Lauren Levesque: Boosting health, economy with access to healthy food


PITTSFIELD >> More than one million Massachusetts residents, including over 300,000 children live in economically distressed urban and rural communities with very limited access to markets carrying affordable healthy foods such as fresh produce, meat, and dairy products. This is a significant issue right here in Berkshire County.

When families do not live near a source of fresh and nutritious food like a grocery store or farmers market, they have no choice but to shop at corner stores that sell snacks or heavily processed food. Fast food chains become a replacement for a healthy home-cooked meal. As a result, low-income families experience significantly higher rates of obesity, diabetes, and other nutrition-based diseases.

There is a solution to this crisis. The Massachusetts Food Trust program was created by the Legislature in 2014 to boost access to nutritious foods and help regional economies. The program is designed to provide loans, grants, and technical assistance to support new or expanded grocery stores; help corner stores make renovations so they can sell fresh food; and support food enterprises like farmers' markets, local processing facilities, and food distribution centers that will create jobs.

However, the program was never funded by the Legislature. When funded properly, this type of program is very effective and delivers a major return on investment. In New York, the $30 million Healthy Food and Healthy Communities Fund is supported with public and private resources that are used to expand access to healthy foods in under-served communities across the state. The fund leveraged $155 million in private and public capital, 20 times the amount initially seeded by public investment.

For the Massachusetts Food Trust program to succeed, public seed funding must be provided. Berkshire Interfaith Organizing (BIO) has recently partnered with the Massachusetts Public Health Association, and a coalition of leaders from the food industry, public health, economic and community development organizations as well as the medical community and anti-hunger entities, and is calling for the Legislature to fund the Massachusetts Food Trust. That would mean appropriation of state seed funding for flexible financing that can increase access to healthy foods and good jobs here in Berkshire County and across the commonwealth.

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Team effort on hunger

BIO is an interfaith group of clergy, their congregations and regional affiliates who together, grounded in faith, seek to make justice real in our community. Clergy and lay leaders in the Berkshires have come together to build community, develop leadership and take action on issues of concern such as hunger and access to transportation. Our Food Insecurity Team has been working diligently to find ways to alleviate hunger in our community. We have successfully campaigned to increase funding for Massachusetts Emergency Food Assistance Program (MEFAP), which funds food banks across the state.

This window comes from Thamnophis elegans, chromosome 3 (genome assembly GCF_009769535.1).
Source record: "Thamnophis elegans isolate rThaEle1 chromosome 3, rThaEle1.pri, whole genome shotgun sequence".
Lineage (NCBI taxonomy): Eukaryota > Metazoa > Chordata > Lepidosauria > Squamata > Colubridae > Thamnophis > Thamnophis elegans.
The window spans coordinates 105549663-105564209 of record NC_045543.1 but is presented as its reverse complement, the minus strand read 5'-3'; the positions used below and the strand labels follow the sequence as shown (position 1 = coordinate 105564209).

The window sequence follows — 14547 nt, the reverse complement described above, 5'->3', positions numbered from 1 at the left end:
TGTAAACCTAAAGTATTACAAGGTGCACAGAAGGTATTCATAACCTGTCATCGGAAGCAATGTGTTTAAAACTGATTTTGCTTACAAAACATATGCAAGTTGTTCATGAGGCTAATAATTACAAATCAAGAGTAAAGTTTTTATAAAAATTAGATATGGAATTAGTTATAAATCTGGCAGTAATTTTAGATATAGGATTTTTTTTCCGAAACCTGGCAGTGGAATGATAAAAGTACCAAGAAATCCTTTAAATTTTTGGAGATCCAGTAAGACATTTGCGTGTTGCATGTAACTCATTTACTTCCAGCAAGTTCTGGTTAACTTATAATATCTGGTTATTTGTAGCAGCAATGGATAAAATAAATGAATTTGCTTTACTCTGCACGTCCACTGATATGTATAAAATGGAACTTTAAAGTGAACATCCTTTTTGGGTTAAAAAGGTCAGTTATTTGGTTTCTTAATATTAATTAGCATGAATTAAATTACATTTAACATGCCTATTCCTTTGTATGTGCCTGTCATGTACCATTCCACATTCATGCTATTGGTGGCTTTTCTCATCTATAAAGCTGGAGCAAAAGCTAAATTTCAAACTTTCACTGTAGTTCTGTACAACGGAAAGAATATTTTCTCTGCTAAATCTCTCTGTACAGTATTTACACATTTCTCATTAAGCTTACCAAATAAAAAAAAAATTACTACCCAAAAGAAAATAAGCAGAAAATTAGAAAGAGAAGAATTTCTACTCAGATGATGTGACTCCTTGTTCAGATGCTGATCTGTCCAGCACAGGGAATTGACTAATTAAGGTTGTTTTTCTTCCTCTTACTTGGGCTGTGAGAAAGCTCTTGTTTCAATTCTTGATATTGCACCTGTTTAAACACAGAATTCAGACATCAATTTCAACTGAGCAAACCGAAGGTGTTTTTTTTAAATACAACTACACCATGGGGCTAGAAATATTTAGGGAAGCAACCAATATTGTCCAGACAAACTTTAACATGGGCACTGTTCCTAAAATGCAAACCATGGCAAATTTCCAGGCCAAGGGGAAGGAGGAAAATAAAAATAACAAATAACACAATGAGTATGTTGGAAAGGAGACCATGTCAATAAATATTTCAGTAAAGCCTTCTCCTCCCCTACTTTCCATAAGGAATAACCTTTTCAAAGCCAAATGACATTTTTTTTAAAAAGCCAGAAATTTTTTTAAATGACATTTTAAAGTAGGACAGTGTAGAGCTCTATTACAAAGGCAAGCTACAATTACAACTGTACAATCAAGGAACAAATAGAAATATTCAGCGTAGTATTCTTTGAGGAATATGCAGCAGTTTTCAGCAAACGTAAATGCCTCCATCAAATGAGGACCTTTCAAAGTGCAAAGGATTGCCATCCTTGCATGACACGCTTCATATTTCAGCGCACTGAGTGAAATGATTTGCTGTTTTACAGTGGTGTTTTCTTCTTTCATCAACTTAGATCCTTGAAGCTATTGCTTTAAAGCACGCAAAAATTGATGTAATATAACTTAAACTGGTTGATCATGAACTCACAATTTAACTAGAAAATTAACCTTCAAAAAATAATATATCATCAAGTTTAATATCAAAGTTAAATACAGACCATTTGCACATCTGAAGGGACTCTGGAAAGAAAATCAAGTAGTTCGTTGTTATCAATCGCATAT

Funding from the Massachusetts Food Trust could support two of the priorities that BIO's Food Insecurity Team has identified as needs in our community. A Mobile Food Pantry/Market could reach residents in isolated neighborhoods and hilltowns who are unable to come to the existing pantries and community meal programs. What is needed is a refrigerated truck and regular delivery schedule, which could also provide a valuable employment opportunity.

The Massachusetts Food Trust Program could also help address the need for a local food hub in Berkshire County. Currently, the Food Bank of Western Massachusetts delivers food to a depot at Berkshire Community Action Council, where they have some limited refrigeration and freezer facilities. There are many CSA's (Community Supported Agriculture) and other farms in the area that would likely donate produce to a central food hub for distribution to our local pantries. This operation could present opportunities for a worker-owned enterprise.

A fully funded Massachusetts Food Trust program would contribute to alleviating the financial risk to make these and other projects possible, addressing residents' desire for better access to healthy food, as well as supporting much needed jobs. A wise investment, full funding of the Massachusetts Food Trust Program will enable residents in Berkshire County's under-served neighborhoods and throughout Massachusetts to increase access to healthier foods while promoting job growth and creating healthier and stronger communities.

Lauryn Levesque is the president of Berkshire Interfaith Organizing. This is written on behalf of the Executive Council, representing 15 member congregations.


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